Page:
On First Looking into Chapman’s Homer


1.     What were the circumstances surrounding the composition of this poem?

2.     What two images does Keats use to describe how it felt to discover Homer as translated by Chapman?

3.     What historical mistake does Keats make?



On Seeing the Elgin Marbles


              Once again Keats is describing his first reaction to seeing an extraordinary work of art, this time the Elgin Marbles. These celebrated sculptures had been taken to England from the Parthenon in Athens during the Greek Civil War. The sculpture had decorated the pediments and friezes of the temple with processions of the gods and goddesses of Ancient Greece.


1.     What is Keats’ first reaction to seeing these sculptures, artifacts of an ancient, vibrant culture?

2.     How does the existence of this great art balance for Keats the sure knowledge of his mortality?

Ode to a Nightingale


             Keats wrote this ode during the spring of 1819 just after his brother died from tuberculosis. He was visiting a friend who mentioned that a nightingale made frequent visits to his garden. That morning Keats went out and sat in the garden for about three hours and wrote this poem in one sitting.

1.     What response does Keats have to the beauty of the nightingale’s song?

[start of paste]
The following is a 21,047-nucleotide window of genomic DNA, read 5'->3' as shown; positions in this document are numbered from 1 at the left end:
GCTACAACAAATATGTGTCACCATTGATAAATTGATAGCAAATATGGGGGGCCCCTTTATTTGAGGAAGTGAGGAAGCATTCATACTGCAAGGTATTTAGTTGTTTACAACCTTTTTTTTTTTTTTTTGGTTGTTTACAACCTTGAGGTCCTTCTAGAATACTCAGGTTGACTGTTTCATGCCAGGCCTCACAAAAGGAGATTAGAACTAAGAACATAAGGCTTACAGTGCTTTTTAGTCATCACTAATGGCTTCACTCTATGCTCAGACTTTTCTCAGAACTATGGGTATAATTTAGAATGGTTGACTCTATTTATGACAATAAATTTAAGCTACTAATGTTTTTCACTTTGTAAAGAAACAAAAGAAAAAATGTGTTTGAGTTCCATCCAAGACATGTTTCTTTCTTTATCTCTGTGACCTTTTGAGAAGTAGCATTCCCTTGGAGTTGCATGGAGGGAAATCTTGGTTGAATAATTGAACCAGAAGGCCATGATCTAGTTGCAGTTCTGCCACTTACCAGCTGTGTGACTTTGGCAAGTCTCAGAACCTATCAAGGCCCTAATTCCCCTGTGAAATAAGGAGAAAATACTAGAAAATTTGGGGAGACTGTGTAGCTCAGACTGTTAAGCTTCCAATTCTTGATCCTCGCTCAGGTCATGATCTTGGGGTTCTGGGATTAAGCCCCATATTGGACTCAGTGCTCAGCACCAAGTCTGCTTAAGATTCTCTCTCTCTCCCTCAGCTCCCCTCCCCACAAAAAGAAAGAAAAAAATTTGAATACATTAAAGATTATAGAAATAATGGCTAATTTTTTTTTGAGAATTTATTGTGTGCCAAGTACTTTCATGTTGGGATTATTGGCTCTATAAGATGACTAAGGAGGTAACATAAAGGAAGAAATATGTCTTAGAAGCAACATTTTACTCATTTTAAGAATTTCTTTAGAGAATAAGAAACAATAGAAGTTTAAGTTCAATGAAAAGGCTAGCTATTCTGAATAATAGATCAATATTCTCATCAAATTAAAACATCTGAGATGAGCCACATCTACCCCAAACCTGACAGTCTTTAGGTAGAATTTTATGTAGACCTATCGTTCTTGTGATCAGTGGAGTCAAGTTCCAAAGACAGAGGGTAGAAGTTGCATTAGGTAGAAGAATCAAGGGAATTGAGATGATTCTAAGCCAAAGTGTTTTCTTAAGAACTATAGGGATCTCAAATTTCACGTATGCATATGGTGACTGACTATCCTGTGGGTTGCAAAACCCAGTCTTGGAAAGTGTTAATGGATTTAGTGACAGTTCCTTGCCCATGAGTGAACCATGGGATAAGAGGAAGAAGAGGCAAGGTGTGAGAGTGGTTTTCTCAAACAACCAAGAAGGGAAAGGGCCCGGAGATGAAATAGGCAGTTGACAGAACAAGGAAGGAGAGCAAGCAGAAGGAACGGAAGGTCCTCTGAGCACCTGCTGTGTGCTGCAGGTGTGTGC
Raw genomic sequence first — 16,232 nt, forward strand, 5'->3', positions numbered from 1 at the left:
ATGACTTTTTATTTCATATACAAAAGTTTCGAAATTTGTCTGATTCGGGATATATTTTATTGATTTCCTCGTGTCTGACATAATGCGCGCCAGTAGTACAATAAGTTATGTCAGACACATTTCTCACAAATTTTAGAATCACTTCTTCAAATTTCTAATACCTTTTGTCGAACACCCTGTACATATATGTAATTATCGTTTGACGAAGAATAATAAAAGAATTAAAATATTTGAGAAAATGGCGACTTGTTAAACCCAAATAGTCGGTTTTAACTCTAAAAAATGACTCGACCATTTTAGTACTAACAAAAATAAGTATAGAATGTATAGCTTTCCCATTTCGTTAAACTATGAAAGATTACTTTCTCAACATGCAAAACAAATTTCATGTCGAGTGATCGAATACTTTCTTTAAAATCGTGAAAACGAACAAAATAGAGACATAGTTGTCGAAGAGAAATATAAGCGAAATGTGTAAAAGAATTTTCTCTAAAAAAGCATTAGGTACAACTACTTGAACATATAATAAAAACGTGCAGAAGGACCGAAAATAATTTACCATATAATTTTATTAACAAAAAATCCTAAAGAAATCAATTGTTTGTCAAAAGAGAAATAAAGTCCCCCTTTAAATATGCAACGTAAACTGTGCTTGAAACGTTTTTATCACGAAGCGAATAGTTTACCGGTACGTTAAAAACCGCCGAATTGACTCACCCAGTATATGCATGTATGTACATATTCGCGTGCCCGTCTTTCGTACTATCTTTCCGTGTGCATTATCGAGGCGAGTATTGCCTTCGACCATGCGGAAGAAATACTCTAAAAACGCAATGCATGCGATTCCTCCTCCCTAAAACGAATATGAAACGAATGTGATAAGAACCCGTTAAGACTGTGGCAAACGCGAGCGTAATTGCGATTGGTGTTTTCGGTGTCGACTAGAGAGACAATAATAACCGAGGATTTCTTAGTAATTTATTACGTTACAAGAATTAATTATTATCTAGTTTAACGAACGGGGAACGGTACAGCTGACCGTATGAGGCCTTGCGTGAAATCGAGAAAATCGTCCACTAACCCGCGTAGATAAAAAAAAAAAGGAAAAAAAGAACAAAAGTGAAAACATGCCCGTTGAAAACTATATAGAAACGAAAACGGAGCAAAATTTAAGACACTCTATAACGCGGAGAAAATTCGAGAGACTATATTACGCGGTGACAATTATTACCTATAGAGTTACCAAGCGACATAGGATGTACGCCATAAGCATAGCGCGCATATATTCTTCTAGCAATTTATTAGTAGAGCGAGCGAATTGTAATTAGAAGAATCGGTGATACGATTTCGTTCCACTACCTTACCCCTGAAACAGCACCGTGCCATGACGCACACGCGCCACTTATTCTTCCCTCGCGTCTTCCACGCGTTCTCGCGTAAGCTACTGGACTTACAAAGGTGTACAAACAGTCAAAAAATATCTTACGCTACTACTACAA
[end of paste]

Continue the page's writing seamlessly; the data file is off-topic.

2.     What does he wish he could do in verse #2?

3.     What is he trying to forget in verse #3?

4.     In verses #4 to #6, what fantastic realm does Keats strive to enter with the power of his imagination?


Ode on a Grecian Urn .


Two weeks later, Keats wrote this ode. It is frequently described as the greatest lyric poem in the English language.


1.     What situation does Keats describe in the picture painted on this Grecian Urn? (verses #1 and #2)

2.     What paradox expressed by this work of art so fascinates Keats? (verses #2 and #3)

3.     When Keats looks on the other side of the urn, what scene does he see? (verse #4)

4.     Read the last verse carefully. Which approach to life would Keats have us take: touching the eternal beauty of this cold pastoral or experiencing the fleeting passion of an actual love affair?


To Autumn


In late September of the same year Keats wrote this ode after going for a long walk through the fields in which the grain had just been harvested.


1.        For Keats, what is autumn’s role in the life cycle?

2.        In what different roles does Keats personify autumn in verse two?

3.        What music does Keats hear during these last autumn days?